A colourful mural on the metro pays tribute to health workers
Stanton finished the work in July and the award for best name was awarded in October. The mural is still displayed.
Now we are able to see a mural painted by artist Philip Stanton in the lobby of the L4 metro station Guinardó / Hospital de Sant Pau, as a tribute to the health workers and all those who made it possible for us to feel cared for during the pandemic.
This large-sized mural, elaborated with Titanlux paints, not only aims to pay homage to health professionals, but is also dedicated to the city of Barcelona and its spirit of achievement and resilience. The mural is a song to hope, positivism and happiness after the hard months of confinement.
Stanton relied on the on-site collaboration of some of his students from the creative illustration degree at the Eina Art University, where he teaches.
A Matisse-inspired mural full of symbolism
The work transmits concepts such as travel, the passing of time, the seasons of the year, as well as symbols that evoke nature. Simultaneously, the work of art expresses a double image. In the foreground, clear references to Barcelona, its city icons, the TMB transport network that contrast with the dreamlike images in the background. The organic and botanical shapes symbolize ecology, hope, resurgence, and pay homage to the master of the 20th century and great referent in Stanton's work, Henri Matisse, who invented these cut-outs at the end of his life, creating a new pictorial language.
TMB and Titanlux we asked to name the work of art
To make the mural even more ours, we held a comp
Maribel Sáez is the author of the chosen title and won a set of paints.
50 years of the Montjuïc Cable Car
We celebrate half a century by falling in love with Barcelona from the sky. Image of the cable car before 1998.
After we had to stop all activity due to the Covid-19 crisis and having reached its first 50 years, the Cable Car is preparing to open up again within the next few days.
As of June 29th, come and fall in love with Barcelona from the sky! On the Montjuïc Cable Car web page we tell you about the places it can take you to.
The Cable Car is born
The Montjuic Cable Car was officially inaugurated on June 22nd 1970 as an important facility included in the improvement plans for the mountain castle's surroundings, coinciding with the transfer of the Montjuic Castle to the city.
To connect the city with the mountain, several options were considered, such as extending the funicular from Avinguda Miramar to the castle, but it was finally decided to build a more economical cable car system.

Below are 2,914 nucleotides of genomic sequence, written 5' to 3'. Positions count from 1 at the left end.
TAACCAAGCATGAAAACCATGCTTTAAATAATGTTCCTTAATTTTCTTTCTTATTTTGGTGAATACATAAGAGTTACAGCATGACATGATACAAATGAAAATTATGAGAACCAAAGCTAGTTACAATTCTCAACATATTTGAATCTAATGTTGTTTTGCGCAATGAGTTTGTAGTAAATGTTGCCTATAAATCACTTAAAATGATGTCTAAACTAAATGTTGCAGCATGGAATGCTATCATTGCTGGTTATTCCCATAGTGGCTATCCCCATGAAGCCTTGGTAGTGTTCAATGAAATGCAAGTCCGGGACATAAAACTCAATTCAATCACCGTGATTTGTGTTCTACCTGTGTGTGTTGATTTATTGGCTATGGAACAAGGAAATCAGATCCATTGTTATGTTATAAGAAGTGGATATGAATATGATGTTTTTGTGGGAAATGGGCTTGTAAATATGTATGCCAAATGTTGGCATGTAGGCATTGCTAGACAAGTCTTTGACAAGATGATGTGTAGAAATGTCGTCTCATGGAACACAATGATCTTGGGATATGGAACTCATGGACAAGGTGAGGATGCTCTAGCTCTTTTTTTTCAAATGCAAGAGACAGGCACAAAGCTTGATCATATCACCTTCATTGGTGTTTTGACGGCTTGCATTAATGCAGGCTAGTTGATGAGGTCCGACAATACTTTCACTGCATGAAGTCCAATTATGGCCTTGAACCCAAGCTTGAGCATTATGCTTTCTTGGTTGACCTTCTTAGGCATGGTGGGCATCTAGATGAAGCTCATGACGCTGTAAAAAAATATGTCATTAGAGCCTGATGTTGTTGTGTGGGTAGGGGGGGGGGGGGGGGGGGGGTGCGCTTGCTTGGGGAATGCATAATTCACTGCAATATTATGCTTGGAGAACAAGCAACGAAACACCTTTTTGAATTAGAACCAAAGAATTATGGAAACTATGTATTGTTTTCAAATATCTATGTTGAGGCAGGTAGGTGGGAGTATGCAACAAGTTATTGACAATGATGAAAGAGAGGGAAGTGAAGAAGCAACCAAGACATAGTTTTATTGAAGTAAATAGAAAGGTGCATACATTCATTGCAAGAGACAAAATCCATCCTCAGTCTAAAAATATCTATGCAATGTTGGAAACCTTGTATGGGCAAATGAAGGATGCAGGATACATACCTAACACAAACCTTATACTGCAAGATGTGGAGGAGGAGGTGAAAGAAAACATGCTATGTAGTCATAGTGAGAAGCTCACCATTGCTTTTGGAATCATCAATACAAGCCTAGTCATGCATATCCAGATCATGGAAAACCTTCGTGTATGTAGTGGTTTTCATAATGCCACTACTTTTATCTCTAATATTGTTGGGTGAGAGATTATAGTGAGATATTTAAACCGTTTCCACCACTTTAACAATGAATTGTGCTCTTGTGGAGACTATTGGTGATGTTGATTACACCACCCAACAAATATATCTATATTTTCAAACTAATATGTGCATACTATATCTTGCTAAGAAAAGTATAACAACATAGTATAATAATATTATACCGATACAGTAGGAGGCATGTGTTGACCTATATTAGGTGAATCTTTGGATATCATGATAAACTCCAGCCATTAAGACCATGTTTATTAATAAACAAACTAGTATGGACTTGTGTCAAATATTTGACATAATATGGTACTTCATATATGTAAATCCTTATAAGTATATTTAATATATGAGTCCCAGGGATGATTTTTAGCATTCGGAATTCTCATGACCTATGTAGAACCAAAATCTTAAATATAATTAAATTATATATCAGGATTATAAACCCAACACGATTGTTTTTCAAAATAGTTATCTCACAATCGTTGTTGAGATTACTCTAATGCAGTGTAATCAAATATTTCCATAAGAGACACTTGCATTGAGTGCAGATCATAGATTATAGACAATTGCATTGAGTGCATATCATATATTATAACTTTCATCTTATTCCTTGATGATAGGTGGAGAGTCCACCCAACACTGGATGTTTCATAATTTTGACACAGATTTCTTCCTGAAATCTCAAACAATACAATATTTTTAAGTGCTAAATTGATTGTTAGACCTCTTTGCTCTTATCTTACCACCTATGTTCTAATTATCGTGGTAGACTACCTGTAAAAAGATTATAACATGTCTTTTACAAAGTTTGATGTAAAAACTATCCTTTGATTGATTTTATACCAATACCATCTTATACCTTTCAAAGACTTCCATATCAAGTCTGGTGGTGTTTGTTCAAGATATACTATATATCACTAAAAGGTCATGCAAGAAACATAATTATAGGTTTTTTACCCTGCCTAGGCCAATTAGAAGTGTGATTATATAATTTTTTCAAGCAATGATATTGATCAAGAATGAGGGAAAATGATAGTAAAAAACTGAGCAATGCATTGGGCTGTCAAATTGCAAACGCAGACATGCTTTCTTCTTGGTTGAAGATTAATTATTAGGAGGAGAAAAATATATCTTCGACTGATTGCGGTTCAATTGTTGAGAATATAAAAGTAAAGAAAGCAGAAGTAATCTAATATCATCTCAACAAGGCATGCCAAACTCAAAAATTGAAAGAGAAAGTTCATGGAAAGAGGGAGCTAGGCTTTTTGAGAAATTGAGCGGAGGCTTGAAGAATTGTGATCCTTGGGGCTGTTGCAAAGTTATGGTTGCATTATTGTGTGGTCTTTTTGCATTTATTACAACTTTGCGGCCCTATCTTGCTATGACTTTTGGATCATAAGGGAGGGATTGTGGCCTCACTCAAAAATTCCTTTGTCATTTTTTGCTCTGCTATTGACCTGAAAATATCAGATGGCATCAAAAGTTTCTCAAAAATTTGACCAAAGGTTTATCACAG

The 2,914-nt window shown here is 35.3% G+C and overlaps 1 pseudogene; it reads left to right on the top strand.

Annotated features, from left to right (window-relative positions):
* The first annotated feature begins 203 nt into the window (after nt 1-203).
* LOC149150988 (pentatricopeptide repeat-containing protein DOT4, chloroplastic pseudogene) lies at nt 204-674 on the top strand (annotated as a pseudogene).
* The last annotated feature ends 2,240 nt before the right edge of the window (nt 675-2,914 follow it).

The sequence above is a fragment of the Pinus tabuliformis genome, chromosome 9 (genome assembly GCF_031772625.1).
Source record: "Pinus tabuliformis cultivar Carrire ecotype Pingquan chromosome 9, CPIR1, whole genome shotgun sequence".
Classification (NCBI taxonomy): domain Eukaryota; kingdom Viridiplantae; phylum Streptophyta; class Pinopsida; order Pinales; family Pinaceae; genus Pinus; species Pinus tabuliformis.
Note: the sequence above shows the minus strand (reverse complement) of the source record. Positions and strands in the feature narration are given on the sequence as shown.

A main attraction for the Barcelona Olympics
The Barcelona '92 Olympic Games revitalised the mountain and the Cable Car remained a popular means of transport, especially among tourists and visitors, as it was an ideal way of seeing the whole city, with its new Olympic ring, the renovated mountain and the rest of Barcelona which had been transformed on occasion of the event.
A new accesible, high-tech and more sustainable Cable Car
After the 2004 summer season, the Cable Car closed its doors for remodelling with the aim of modernising the equipment, improving its image and safety systems, making it accessible, reducing the environmental impact and rationalising its operation. The new Cable Car opened in 2007.
The old red open cabins were replaced by wider, more accessible, closed cabins with panoramic glass, with a capacity of eight people in each one.
The current Cable Car can carry 2,000 passengers per hour and in 2019 it transported more than one and a half million passengers.
Exhibition "Your experience and mine, your exhibition and mine"
From 19th October to 31st December at Espai Mercè Sala
The 48h Open House BCN (CA) architecture festival celebrates two years as a pop-up exhibition that fosters a different relationship between its agents: the association, the public and the architecture of the city. This event is organised through the 48h Open House Barcelona association's database movement (structured by theme) and encourages each attendee to live a story of their own about each theme, the city of Barcelona.
Since its beginnings, the 48h Open House BCN festival has talked about architecture and allowed the public to tour the city in a different way, to get in touch with professionals, form its own image of the city and talk about the relationship with it.
The exhibition brings all these agents together and approaches the architectural experience lived by the subjects from a humanistic-random perspective.
Visit it at Espai Mercè Sala.